There are still big decisions to be made, but the long-awaited plan to finish the Gilcrease Expressway is on schedule, partners in the project learned Friday.
“We’re not without challenges. There’s still a lot of work. But we’re right on schedule. … And we are working on it every day,” Oklahoma Turnpike Authority Executive Director Tim Gatz said at a meeting to update the other agencies involved.
The route of the five-mile, four-lane tollway — which will include an adjacent multiuse trail — was approved by the state in April, and the overall timeline remains the same, Gatz said. The plan should be finalized by May 2018, with construction to begin late in the summer.
The estimated $290 million cost will be funded through a public-private partnership.
The design itself, done by Tulsa-based engineering firm Garver, is near to being complete, Gatz said.
“It might change a little over time, but we’re getting pretty close,” he said.
Between now and next May, though, plenty remains to be determined.
That includes the tolling strategy for the roadway. The terrain — the plan calls for construction of 22 bridges — complicates things, Gatz said.
“The question comes of where do you put a toll plaza? It’s a challenge. So we’re looking at some things that are a little nontraditional for us,” Gatz said.
Also remaining to be determined is the project’s private partner.
“It will be competitive,” Gatz said. “We know that right now. It’s something where we will go through a Request for Information and then a (Request for Proposal) process. We just have to sit down and work out the details on what that potential partnership actually looks like.”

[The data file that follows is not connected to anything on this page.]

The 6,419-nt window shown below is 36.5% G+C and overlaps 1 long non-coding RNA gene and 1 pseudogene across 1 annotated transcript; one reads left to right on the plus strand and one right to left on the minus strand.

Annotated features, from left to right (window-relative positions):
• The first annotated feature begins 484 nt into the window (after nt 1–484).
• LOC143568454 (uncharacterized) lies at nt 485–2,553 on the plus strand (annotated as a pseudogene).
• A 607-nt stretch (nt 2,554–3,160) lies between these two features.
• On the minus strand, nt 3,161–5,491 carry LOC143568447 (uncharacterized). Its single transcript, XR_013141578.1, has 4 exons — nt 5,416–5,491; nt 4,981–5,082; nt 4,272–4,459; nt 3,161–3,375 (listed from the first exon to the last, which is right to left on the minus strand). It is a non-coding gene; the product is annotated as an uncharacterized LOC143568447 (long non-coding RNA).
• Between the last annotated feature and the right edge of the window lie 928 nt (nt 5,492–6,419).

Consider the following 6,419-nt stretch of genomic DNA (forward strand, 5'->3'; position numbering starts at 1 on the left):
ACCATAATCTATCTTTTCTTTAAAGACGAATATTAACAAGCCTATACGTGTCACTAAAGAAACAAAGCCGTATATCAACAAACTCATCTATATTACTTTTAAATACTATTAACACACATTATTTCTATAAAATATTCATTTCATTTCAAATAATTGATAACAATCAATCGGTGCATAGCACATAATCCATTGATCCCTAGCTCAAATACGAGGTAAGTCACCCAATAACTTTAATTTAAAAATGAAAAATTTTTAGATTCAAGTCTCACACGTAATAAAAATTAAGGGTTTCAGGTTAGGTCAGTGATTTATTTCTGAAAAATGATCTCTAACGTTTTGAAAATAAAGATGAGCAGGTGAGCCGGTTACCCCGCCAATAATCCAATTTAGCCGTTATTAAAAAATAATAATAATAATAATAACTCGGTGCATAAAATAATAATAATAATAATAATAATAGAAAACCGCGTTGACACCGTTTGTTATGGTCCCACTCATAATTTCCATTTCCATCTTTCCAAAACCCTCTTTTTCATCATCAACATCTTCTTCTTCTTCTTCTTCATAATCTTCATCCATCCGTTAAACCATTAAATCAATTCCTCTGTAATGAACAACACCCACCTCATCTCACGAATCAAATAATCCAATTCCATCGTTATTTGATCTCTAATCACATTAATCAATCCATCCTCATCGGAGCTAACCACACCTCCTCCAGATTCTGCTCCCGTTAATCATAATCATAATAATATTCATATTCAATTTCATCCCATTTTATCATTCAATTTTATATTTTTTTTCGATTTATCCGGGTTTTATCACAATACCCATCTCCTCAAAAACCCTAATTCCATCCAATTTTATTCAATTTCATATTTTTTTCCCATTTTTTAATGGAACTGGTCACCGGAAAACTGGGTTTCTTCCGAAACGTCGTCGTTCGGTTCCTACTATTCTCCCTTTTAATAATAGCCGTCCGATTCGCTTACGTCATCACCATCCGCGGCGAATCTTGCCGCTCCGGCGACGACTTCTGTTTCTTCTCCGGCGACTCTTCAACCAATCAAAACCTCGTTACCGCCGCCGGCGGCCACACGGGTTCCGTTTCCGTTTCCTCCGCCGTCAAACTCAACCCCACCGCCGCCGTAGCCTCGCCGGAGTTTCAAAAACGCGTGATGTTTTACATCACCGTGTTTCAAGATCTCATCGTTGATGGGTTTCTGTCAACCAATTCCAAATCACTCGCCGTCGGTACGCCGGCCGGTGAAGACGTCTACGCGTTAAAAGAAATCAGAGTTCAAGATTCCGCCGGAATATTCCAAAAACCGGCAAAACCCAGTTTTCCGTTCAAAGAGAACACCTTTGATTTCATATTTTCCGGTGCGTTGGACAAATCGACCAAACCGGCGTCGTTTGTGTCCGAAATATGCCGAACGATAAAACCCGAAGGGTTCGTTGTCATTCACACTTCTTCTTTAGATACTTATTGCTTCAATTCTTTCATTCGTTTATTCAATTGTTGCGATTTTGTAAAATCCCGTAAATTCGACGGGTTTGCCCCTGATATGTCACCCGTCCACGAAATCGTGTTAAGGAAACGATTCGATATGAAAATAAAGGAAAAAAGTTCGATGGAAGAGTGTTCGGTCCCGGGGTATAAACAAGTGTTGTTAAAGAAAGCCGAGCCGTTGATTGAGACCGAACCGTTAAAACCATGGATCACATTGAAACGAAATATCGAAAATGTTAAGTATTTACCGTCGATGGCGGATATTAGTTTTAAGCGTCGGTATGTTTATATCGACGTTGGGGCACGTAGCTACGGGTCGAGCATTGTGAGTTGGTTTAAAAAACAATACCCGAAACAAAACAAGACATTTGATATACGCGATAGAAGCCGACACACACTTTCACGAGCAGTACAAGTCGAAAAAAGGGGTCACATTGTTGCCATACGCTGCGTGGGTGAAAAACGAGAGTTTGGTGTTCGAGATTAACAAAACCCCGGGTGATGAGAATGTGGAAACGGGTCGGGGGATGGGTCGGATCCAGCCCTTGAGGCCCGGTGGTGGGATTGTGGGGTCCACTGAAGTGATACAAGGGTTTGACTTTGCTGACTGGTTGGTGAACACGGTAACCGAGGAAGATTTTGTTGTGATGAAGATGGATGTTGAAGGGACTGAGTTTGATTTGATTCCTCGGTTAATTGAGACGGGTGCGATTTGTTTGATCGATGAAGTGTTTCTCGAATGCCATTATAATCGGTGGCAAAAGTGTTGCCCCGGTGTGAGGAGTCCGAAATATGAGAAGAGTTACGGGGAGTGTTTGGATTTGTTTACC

The private partner will be responsible for about a third of the total cost, and will be repaid first out of the tolls.
As previously announced, the other two-thirds will be funded through a partnership of six government entities — the city of Tulsa, the Indian Nations Council of Governments, Tulsa County, OTA, the Oklahoma Department of Transportation and the federal government.
The first time in state history that six government bodies have come together to build a highway, the arrangement is working smoothly so far, Gatz said.
“We have an active discussion going on with the partners, trying to address everybody’s needs,” he said. “There’s communication on all fronts.”
The Gilcrease Expressway project began in the 1950s to create a loop around the city. But the planned loop stalled at a necessary crossing of the Arkansas River west of downtown.
Friday’s meeting also addressed right-of-way acquisitions.
“We are currently doing appraisals and hope to make offers soon,” said Sara Wyly of Universal Field Services.
All told, the plan is to acquire 20 parcels, two less than originally proposed, she said.
Rich Brierre of INCOG said, “It’s great that all of you are here. It’s such an exciting project and we are delighted to hear of the progress that is being made.”